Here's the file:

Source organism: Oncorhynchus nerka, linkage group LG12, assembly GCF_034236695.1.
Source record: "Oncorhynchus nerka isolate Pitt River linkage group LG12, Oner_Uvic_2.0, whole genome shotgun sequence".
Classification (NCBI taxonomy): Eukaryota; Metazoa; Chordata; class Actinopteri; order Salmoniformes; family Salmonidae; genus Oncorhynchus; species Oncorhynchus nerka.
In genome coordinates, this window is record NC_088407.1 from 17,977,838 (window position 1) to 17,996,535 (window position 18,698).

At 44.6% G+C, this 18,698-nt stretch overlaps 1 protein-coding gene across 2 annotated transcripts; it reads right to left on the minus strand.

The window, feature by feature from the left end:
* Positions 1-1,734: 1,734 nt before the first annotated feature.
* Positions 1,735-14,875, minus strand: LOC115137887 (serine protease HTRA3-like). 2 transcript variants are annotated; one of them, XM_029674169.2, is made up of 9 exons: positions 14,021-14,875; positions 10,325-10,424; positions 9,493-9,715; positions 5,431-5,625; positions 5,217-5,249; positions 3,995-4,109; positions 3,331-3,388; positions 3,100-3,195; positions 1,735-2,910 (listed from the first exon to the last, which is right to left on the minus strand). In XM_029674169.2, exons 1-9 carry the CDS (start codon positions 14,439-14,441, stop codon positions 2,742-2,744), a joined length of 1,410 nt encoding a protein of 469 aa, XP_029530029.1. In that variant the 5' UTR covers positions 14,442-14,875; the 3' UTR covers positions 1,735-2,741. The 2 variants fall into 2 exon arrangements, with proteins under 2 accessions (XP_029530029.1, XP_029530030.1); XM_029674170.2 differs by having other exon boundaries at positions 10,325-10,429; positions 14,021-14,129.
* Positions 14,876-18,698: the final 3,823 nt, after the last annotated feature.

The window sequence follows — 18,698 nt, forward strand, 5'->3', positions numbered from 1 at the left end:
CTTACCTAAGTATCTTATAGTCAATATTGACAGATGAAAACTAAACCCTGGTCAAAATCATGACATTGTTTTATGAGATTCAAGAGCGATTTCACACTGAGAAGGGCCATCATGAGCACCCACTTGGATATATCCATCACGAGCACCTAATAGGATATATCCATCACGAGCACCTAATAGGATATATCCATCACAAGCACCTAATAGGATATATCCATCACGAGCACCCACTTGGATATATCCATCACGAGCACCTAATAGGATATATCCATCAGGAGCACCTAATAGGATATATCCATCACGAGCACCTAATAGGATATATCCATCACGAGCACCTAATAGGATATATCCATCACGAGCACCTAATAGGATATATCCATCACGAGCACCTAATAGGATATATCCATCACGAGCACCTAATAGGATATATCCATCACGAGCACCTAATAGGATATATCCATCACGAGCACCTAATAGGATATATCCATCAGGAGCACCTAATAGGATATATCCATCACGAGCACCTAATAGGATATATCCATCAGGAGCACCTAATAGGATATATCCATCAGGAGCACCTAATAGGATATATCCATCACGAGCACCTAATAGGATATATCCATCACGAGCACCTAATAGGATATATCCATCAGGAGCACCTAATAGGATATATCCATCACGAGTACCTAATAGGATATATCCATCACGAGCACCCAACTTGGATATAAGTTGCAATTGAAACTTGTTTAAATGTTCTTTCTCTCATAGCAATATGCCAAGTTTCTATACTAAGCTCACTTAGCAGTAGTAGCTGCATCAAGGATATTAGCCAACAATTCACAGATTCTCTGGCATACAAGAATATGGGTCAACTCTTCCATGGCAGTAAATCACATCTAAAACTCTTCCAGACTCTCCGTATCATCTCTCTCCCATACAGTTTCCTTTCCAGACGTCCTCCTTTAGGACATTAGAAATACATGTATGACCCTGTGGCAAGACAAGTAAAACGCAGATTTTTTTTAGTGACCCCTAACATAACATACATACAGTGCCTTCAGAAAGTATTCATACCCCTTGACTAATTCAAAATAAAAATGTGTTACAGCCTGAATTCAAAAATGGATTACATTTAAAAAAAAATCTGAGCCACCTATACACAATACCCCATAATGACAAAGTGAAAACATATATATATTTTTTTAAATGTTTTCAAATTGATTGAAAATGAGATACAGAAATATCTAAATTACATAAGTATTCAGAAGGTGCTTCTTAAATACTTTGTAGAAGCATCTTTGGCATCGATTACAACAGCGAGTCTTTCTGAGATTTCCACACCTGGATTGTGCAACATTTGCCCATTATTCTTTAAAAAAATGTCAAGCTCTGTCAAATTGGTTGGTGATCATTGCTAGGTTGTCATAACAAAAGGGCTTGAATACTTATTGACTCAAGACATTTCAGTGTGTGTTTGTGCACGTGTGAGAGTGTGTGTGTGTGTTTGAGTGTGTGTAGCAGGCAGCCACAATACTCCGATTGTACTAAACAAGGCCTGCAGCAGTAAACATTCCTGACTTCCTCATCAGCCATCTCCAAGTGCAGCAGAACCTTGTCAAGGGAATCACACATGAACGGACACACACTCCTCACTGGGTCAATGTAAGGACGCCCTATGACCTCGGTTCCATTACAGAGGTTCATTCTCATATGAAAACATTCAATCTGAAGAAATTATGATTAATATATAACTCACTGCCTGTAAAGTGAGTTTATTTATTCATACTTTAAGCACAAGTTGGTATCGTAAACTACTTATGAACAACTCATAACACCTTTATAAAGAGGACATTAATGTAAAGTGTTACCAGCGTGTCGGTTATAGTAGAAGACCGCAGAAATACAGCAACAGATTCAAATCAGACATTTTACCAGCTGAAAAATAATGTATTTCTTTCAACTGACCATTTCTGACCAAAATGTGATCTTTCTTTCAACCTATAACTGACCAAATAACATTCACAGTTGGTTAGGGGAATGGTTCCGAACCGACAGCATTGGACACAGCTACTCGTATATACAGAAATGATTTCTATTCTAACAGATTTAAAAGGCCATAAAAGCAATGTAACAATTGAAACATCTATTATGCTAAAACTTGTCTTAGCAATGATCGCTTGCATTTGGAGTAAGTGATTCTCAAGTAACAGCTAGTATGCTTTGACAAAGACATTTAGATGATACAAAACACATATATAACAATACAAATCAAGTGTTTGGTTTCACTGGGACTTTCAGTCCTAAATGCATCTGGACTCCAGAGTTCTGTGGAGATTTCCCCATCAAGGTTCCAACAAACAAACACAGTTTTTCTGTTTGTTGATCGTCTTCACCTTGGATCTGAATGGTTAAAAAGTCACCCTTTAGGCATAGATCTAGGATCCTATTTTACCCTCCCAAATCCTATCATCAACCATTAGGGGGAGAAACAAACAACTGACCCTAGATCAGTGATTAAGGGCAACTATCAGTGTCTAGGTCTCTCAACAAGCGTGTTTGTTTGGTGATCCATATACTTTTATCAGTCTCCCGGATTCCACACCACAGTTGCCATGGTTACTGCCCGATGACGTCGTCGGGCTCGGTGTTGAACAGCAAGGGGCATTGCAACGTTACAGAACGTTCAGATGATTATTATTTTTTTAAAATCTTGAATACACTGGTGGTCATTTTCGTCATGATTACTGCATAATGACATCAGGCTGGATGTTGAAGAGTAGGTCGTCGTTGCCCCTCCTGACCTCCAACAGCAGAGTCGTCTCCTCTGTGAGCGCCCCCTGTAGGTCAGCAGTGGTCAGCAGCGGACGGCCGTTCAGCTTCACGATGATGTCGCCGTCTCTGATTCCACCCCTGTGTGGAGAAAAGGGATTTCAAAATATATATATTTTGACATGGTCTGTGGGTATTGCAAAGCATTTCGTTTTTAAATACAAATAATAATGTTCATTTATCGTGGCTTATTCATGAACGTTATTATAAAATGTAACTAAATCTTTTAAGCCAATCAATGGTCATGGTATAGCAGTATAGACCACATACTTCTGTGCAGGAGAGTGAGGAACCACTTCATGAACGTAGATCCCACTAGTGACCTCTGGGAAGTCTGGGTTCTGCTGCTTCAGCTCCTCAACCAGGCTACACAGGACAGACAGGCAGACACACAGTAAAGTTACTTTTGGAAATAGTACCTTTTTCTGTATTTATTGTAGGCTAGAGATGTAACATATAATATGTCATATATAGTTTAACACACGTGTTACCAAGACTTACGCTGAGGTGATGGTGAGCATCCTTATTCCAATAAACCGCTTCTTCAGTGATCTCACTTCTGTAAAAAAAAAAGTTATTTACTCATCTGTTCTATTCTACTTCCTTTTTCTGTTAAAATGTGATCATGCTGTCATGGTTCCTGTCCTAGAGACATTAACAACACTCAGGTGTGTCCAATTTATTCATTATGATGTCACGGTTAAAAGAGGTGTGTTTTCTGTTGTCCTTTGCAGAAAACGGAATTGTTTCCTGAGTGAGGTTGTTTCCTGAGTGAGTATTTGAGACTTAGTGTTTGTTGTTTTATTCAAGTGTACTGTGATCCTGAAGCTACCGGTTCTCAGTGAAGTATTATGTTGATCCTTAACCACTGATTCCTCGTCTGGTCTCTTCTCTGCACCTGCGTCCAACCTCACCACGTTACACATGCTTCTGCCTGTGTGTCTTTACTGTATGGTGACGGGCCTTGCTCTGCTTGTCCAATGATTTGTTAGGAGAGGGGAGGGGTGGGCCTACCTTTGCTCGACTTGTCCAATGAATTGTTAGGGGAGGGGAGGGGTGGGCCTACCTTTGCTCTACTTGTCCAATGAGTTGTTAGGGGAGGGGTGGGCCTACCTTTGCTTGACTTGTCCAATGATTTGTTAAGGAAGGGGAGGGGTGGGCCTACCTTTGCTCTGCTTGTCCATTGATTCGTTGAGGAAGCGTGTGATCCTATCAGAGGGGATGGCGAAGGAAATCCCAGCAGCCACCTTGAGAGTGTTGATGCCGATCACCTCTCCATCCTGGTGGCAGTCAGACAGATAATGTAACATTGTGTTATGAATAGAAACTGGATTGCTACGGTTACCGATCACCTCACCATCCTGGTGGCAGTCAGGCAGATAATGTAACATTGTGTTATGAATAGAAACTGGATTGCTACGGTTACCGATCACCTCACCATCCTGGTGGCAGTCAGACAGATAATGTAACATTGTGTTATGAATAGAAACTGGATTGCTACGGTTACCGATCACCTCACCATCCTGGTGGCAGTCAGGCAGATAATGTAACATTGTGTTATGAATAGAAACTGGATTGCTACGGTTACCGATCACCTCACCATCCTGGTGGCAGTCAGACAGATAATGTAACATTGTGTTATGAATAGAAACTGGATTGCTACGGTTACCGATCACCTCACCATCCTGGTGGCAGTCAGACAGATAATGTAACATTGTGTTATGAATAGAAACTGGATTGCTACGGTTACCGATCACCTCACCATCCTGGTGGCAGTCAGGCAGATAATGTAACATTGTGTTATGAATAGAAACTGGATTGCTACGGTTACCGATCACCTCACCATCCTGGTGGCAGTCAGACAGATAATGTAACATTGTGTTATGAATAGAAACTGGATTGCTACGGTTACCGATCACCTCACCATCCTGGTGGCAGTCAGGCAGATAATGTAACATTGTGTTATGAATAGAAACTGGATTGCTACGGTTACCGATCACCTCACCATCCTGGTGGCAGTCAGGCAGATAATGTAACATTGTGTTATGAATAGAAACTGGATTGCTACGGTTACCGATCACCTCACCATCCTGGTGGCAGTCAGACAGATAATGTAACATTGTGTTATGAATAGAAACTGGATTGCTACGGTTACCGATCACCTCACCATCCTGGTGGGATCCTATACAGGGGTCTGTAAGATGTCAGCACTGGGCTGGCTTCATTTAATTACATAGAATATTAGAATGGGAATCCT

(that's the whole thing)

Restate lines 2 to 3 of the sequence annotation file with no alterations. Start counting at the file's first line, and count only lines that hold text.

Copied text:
Source record: "Oncorhynchus nerka isolate Pitt River linkage group LG12, Oner_Uvic_2.0, whole genome shotgun sequence".
Classification (NCBI taxonomy): Eukaryota; Metazoa; Chordata; class Actinopteri; order Salmoniformes; family Salmonidae; genus Oncorhynchus; species Oncorhynchus nerka.